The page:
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Whitehall at war: Govt’s webocrats trash vital digital VAT site

'Not invented here'

Wait a minute. How well is GDS 'delivering'?

The public disparagement of a well-functioning vital service may backfire by increasing scrutiny on GDS's own “delivery” record. So far, it has received glowing press.

"Geeks in Jeans are the Treasury's new heroes,” claimed the Times' Rachel Sylvester (behind paywall) last year, quoting a claim by GDS chief Mike Bracken (recruited from The Guardian newspaper) that “an 18-year-long period of aggressive outsourcing of technology skills ... is now at an end”.

And they don’t just wear jeans - they have mascots.

A visiting BBC reporter was told that the Platform Team had adopted an otter. "'His name is Jerry,' one woman explains, pointing to a brown and white soft toy with a rather sad expression on its face".

But critics point out that much of the adulation is based on wishful thinking rather than tangible results. If the government employs people with web skills, it will make things better - because the web makes things better. So how well is it doing, really?

“Delivery” is the justification for the rapid expansion of the Cabinet Office over the past 15 years: it now functions as the Prime Minister’s personal department – in practice this means the whims of the PM’s personal advisors, say insiders.

The Cabinet Office, remember, was responsible for setting up the Nudge Unit, and it is also the department which gave £200,000 to millionaire supermodel Lily Cole for her whimsical ghost site, even though she had failed to meet the stated criteria.


GDS pin-up Jordan Hatch wears jeans in the Evening Standard. He blogged about joining GDS on the GDS website and also featured in the Mail, The Times and on the BBC

Created from a blueprint (PDF) drawn up by Martha Lane Fox, the government created the Government Digital Service (GDS) to “revolutionise Government IT”. It’s part of the ever-expanding Cabinet Office, and sold policy makers on a vision of Agile development as a panacea for government IT problems. However, the skills base appears to be weighted down with a preponderance of web front end designers and service manual creators.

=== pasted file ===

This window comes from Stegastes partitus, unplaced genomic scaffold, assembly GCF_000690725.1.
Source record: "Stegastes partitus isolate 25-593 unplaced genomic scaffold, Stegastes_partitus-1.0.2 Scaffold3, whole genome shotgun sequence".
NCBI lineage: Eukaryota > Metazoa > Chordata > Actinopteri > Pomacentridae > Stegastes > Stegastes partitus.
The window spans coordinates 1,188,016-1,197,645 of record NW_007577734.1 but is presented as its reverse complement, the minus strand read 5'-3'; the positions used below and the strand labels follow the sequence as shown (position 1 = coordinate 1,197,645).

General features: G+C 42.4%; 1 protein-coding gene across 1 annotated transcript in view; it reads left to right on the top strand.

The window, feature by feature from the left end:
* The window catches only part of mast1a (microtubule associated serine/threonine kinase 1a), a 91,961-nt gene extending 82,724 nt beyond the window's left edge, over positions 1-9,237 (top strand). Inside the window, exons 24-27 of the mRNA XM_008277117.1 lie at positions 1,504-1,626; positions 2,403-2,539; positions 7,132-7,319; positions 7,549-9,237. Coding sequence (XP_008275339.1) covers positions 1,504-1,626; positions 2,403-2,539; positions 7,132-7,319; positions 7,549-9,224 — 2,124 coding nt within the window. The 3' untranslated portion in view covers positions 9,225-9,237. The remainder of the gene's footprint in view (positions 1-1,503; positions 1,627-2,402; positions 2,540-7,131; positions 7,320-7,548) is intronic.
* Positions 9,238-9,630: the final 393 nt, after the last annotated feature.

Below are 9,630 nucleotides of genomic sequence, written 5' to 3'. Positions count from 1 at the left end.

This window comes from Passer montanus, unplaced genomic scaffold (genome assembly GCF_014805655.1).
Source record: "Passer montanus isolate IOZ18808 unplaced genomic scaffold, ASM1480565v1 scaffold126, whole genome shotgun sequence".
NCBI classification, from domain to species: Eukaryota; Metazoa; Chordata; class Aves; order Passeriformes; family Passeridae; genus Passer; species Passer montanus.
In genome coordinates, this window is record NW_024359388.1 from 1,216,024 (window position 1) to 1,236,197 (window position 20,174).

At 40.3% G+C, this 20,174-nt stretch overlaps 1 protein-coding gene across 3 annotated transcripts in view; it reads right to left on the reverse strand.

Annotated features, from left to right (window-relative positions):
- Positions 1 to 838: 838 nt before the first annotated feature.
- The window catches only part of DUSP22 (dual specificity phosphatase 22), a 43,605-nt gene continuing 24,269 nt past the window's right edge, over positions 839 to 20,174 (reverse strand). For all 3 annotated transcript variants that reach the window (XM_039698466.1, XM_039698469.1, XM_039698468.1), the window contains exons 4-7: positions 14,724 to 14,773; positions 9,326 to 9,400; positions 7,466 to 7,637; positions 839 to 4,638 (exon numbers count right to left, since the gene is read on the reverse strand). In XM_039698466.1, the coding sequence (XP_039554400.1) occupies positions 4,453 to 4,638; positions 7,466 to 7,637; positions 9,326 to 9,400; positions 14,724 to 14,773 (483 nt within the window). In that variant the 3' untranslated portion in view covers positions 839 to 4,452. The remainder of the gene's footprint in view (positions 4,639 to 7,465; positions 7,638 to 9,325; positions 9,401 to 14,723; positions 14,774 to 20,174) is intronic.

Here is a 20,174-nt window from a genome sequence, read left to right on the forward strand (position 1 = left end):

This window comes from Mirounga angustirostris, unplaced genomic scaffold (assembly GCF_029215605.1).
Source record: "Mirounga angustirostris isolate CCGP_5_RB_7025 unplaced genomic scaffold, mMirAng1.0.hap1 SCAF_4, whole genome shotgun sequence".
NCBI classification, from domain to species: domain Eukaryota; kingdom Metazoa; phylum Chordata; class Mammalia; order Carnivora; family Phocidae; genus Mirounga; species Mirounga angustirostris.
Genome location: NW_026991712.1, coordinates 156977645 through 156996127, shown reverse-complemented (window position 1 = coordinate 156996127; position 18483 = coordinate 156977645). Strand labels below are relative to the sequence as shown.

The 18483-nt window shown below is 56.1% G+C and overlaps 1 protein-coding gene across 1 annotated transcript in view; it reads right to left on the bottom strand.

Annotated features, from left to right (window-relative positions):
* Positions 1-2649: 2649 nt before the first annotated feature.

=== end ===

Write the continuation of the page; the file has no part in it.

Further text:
Four years into the “revolution”, GDS's real achievements look threadbare. GDS has produced a huge quantity of "service manuals”. A mere handful of projects are in “beta”. The identity system vital to underpin many government services, now rebranded as “Verify", is years late. GDS claims 25 projects are in beta, but some are mere “reskinnings” of websites, and one is Universal Credit: a large project in which GDS was only briefly (and unhappily) involved.

"GDS are several years late starting a small beta test of their [identity] offering. The users are finding it hard. No alternative, non-digital registration system is provided. And GDS are breaking their own rules,” digital identity expert David Moss wrote this week. "Meanwhile, they are providing us with re-written front ends to services we already had, but with no identity assurance, and without re-designing the services first. Culture change? Hardly. The promise of government transformation is not being delivered."

Experts across several departments have confirmed such concerns, but fearing the career consequences of publicly being seen to criticise GDS. One senior Labour figure privately described GDS to us as “cult-like”.

The Cabinet Office, of which GDS is a part, did not respond to our questions.

Ironically, GDS is part of the "Efficiency and Reform Group” within the Cabinet Office. In July, spending watchdog the National Audit Office said the Group had hugely exaggerated the savings made by GDS – for the second year running. ®

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